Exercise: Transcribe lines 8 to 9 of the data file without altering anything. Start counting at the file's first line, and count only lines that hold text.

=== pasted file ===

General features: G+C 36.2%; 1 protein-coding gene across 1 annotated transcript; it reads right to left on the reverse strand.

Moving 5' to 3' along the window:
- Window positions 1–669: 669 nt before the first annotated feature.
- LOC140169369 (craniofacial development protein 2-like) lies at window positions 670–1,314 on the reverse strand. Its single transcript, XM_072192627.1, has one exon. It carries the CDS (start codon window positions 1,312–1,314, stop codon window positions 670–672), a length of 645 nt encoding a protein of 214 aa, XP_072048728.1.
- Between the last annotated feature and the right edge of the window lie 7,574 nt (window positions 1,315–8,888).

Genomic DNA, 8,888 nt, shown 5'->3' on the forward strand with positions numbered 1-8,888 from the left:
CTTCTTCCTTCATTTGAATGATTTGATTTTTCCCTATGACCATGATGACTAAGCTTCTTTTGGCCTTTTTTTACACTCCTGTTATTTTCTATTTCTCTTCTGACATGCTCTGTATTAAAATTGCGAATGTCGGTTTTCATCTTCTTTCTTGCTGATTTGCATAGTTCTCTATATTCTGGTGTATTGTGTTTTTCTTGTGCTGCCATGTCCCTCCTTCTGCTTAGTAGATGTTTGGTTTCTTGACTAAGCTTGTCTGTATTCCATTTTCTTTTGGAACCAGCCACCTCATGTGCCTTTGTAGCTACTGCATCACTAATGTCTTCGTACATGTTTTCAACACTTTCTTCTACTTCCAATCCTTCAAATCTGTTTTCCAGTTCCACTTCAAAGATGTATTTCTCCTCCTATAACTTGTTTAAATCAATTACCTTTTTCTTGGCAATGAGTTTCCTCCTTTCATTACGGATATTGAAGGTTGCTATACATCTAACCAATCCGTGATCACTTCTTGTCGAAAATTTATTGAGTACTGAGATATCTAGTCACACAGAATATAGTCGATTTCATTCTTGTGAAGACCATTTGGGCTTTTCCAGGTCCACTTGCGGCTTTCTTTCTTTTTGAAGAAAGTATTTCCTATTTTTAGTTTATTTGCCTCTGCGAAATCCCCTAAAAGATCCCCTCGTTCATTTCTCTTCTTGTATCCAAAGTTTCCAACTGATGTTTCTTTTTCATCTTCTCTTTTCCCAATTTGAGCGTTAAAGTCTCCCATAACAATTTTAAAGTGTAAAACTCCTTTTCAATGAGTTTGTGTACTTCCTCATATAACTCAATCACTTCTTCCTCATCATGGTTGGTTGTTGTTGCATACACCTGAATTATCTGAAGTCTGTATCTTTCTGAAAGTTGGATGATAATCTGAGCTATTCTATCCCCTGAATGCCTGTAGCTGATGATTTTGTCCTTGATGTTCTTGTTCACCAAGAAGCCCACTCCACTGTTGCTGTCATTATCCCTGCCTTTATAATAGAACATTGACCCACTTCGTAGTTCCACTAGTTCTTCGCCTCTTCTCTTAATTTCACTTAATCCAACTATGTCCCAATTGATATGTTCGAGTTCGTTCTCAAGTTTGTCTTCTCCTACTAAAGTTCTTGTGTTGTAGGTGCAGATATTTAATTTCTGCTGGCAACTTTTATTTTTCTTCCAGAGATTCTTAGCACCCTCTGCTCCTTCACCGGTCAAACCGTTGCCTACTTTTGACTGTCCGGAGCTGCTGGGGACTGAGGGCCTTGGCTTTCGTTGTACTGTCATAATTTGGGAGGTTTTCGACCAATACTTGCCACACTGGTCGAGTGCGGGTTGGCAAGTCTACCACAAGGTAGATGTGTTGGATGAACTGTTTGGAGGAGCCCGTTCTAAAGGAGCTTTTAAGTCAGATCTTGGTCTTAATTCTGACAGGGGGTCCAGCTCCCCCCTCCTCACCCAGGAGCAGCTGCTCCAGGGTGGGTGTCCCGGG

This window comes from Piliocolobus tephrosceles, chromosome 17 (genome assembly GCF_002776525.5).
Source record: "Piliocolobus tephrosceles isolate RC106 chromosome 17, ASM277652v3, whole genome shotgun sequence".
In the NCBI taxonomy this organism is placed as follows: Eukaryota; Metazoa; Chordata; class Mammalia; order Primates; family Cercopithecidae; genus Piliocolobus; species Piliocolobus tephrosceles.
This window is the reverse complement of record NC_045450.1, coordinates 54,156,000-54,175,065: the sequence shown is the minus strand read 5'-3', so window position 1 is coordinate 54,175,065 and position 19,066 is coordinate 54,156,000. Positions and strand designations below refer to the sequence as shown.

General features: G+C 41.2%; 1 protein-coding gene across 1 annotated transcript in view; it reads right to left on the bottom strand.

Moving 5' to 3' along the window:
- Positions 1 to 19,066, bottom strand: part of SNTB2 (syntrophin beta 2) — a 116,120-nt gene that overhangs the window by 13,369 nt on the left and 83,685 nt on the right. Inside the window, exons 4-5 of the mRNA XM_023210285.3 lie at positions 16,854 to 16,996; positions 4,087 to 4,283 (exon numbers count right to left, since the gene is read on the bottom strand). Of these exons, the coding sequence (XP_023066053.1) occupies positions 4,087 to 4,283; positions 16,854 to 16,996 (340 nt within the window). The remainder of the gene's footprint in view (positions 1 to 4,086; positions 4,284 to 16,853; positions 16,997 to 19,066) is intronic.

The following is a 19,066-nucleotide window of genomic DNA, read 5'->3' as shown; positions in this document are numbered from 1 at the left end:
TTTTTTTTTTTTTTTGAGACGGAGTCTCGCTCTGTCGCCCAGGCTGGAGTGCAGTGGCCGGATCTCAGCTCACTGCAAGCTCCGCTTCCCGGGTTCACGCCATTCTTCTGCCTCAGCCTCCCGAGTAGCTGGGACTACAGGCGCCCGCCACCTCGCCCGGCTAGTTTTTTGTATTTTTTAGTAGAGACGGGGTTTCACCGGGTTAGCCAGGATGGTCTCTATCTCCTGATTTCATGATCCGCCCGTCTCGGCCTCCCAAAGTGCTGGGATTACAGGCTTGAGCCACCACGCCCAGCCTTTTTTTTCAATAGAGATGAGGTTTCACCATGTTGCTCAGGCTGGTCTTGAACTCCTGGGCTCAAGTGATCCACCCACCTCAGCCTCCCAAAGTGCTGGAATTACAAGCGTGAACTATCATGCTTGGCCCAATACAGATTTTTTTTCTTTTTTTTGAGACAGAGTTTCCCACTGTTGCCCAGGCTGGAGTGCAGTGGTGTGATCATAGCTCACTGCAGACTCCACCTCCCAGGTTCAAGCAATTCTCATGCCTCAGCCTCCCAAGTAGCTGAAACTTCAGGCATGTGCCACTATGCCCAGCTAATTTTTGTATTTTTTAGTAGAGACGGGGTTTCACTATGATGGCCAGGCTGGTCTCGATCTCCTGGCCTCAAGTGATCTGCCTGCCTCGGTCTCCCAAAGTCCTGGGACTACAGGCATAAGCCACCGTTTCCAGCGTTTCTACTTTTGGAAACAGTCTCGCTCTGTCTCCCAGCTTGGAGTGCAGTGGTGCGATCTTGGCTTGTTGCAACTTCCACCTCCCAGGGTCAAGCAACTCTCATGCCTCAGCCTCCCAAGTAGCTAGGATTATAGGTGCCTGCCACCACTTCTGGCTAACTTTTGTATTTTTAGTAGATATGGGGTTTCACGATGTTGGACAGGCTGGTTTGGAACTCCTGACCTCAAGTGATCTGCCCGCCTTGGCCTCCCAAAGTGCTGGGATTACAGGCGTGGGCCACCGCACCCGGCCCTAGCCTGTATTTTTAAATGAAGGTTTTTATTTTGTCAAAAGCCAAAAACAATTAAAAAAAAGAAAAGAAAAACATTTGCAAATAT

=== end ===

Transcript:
This window comes from Piliocolobus tephrosceles, chromosome 17 (genome assembly GCF_002776525.5).
Source record: "Piliocolobus tephrosceles isolate RC106 chromosome 17, ASM277652v3, whole genome shotgun sequence".